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Buzzword: C-reactive protein

Consumer Reports News: December 22, 2009 11:08 AM

What does it mean? 
C-reactive protein, or CRP, is a protein produced by the liver. High levels of CRP can indicate chronic infection or inflammation such as colitis, rheumatoid arthritis, hepatitis, or gingivitis. Elevated CRP levels can also be a rough indicator of your risk of heart disease, but there’s still a lot of uncertainty about this  
and there’s no consensus on whether an elevated CRP, alone is reason enough to start people on medications. Conventionally, physicians have instead focused on elevated levels of LDL cholesterol, or "bad" cholesterol, to determine if a person should be started on a medication, such as a statin, that has been shown to lower LDL-cholesterol levels and prevent heart attacks.

Why the buzz? In what has become a controversial move, a Food and Drug Administration advisory committee recently voted 12-4 with one abstention that the cholesterol-lowering statin drug, rosuvastatin (Crestor), be approved for use in people with normal LDL-cholesterol levels and no history of heart disease, but with elevated CRP levels. A study released last year found that Crestor reduced, heart attacks, stroke and death, in people fitting those criteria. If the advisory committee’s recommendation is approved by the FDA, this would mean millions of healthy Americans would meet the criteria and be likely candidates for Crestor use.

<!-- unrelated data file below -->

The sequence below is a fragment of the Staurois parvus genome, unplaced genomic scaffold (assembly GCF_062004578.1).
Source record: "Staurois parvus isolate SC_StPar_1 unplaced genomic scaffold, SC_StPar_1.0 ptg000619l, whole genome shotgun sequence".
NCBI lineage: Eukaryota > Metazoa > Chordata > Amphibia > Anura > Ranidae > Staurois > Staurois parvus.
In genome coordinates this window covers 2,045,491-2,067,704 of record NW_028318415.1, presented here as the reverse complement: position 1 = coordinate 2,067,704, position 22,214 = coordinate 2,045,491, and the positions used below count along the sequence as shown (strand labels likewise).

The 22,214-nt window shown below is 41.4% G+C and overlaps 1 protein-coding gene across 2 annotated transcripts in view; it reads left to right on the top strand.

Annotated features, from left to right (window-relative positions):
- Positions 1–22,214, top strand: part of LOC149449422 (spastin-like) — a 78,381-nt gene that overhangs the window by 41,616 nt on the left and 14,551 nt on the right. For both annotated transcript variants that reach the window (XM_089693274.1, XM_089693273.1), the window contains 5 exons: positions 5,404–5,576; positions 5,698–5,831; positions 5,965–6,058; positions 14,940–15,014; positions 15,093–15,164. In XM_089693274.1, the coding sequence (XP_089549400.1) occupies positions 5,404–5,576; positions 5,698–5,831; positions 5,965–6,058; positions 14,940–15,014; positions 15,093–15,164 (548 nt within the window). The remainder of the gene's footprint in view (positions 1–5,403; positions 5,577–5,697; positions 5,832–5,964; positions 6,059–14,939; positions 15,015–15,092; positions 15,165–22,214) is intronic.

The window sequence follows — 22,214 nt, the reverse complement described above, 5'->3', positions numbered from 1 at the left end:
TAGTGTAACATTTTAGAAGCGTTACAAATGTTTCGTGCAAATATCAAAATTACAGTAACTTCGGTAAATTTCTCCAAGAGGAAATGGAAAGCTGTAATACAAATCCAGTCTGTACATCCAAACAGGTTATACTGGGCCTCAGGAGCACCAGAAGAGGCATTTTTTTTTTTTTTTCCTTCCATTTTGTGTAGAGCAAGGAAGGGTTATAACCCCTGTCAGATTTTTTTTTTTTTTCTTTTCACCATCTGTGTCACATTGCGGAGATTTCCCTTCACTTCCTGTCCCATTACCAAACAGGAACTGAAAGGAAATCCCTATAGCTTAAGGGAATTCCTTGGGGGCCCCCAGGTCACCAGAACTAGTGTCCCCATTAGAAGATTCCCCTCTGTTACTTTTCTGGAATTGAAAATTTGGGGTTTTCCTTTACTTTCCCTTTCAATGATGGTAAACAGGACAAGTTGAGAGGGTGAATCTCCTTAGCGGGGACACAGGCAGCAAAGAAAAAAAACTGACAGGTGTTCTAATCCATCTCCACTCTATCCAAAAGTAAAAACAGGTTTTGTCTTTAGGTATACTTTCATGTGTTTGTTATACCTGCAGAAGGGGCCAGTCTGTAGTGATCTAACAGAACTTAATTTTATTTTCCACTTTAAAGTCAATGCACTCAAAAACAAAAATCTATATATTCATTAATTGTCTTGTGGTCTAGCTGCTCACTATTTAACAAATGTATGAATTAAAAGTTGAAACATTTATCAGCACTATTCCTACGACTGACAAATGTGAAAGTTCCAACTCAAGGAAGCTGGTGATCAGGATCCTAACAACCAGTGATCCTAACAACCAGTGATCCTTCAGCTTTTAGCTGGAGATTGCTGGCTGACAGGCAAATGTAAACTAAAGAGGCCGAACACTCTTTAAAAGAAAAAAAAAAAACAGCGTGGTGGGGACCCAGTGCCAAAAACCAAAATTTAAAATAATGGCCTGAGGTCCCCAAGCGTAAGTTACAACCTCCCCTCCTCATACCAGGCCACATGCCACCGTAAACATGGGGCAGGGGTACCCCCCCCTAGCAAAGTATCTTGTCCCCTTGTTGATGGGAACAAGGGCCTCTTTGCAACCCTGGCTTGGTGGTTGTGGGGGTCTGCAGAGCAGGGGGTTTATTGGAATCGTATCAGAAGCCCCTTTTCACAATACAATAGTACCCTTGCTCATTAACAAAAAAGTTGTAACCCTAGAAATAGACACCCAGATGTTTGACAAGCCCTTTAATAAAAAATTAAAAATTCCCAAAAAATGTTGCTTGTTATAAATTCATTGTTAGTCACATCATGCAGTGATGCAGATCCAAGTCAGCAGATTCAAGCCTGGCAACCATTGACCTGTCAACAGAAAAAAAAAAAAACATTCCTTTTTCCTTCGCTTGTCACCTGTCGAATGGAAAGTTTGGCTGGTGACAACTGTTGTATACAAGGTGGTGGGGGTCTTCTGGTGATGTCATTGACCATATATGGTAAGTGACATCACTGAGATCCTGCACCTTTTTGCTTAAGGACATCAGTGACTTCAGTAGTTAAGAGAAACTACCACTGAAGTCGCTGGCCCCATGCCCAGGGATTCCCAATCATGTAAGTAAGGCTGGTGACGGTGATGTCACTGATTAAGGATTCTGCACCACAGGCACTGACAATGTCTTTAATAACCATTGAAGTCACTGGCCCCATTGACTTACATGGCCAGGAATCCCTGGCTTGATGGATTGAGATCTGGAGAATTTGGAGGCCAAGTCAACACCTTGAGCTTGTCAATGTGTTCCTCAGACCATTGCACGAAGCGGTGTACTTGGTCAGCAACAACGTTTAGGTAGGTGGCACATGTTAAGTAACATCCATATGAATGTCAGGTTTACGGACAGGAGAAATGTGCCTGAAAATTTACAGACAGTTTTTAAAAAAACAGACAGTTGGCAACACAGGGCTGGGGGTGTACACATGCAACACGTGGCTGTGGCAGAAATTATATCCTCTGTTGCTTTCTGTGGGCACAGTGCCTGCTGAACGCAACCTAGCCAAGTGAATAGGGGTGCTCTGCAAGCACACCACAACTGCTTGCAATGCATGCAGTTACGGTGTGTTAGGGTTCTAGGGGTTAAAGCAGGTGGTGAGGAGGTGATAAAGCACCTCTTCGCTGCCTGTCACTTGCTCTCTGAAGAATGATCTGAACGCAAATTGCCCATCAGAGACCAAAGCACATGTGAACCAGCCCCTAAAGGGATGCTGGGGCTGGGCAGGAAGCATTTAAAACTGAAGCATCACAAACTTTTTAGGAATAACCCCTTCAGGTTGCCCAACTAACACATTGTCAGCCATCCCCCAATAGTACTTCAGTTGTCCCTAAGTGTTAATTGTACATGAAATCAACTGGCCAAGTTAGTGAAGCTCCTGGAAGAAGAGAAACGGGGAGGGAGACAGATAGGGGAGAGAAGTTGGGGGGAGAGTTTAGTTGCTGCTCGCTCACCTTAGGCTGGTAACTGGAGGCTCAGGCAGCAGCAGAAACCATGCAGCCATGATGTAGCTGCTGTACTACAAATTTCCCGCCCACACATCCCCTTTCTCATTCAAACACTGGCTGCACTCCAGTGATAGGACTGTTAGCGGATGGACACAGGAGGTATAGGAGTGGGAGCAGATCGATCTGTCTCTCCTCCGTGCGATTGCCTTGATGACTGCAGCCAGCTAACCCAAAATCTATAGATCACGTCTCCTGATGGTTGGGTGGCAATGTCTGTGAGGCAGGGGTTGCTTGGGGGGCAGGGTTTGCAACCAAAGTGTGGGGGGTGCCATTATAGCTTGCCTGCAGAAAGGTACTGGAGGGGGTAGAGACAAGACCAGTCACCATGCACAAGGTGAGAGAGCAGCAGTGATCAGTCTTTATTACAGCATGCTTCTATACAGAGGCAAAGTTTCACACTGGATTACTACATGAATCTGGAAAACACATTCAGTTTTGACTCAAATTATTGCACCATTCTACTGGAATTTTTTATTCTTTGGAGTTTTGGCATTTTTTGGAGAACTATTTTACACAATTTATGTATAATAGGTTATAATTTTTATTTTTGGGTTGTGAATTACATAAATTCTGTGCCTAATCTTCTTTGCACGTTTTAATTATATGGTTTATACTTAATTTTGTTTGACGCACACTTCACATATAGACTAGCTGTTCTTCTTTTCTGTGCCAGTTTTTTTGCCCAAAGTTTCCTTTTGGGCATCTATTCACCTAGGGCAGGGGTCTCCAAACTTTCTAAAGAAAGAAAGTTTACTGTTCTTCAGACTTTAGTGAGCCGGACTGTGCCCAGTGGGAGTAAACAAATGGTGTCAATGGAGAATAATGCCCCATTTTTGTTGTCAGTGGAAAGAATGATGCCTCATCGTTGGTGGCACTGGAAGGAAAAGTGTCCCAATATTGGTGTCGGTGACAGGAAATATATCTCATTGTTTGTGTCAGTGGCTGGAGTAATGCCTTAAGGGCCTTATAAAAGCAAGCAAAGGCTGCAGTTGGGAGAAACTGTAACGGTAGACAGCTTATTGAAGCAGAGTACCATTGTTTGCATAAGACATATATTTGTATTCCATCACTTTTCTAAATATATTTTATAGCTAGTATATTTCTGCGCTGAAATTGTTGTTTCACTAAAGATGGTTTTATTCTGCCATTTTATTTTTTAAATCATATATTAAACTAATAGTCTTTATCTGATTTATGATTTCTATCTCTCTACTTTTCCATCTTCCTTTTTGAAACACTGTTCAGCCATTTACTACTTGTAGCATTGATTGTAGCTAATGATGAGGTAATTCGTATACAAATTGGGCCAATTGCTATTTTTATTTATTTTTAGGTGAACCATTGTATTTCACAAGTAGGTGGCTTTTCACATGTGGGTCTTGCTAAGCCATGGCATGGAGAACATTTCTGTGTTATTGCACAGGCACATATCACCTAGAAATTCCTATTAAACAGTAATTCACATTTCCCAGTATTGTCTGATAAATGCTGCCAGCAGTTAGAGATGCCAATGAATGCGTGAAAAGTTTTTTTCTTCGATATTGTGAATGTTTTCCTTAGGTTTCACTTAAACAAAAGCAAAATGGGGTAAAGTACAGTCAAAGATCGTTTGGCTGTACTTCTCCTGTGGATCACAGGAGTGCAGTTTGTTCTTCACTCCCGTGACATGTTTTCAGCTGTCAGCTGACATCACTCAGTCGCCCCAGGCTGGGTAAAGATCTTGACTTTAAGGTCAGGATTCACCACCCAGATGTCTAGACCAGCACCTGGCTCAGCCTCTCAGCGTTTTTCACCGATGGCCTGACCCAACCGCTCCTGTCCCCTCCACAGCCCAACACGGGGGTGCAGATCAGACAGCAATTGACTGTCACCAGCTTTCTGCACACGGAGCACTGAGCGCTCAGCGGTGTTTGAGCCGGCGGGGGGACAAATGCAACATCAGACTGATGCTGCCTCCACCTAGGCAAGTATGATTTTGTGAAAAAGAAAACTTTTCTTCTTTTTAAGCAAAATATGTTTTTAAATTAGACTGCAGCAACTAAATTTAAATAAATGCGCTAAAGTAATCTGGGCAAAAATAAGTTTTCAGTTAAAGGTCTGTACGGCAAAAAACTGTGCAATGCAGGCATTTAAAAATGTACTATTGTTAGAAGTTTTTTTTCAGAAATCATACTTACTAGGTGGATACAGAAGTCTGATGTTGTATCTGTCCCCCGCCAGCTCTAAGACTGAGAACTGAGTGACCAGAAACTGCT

However, opponents to approval of this new indication point out that Crestor can also cause serious side effects, including diabetes and a sometimes life-threatening muscle problem called rhabdomyolysis. And its unclear whether elevated CRP levels are an accurate gauge of future heart troubles. For example, a report released in October by the U.S. Preventive Services Task Force concluded that there is not enough evidence to determine if CRP levels reliably predict whether people will go on to suffer heart attacks, strokes, or death.

Bottom line: Stay tuned. The FDA hasn’t made its final decision on Crestor and isn’t expected to do so until sometime during the first few months of next year. We are closely following this situation and will keep you apprised of any major updates or changes in our recommendations. For more on Crestor and other statins, check out our free Best Buy Drugs report on those medications.

Steve Mitchell, associate editor, Consumer Reports Best Buy Drugs

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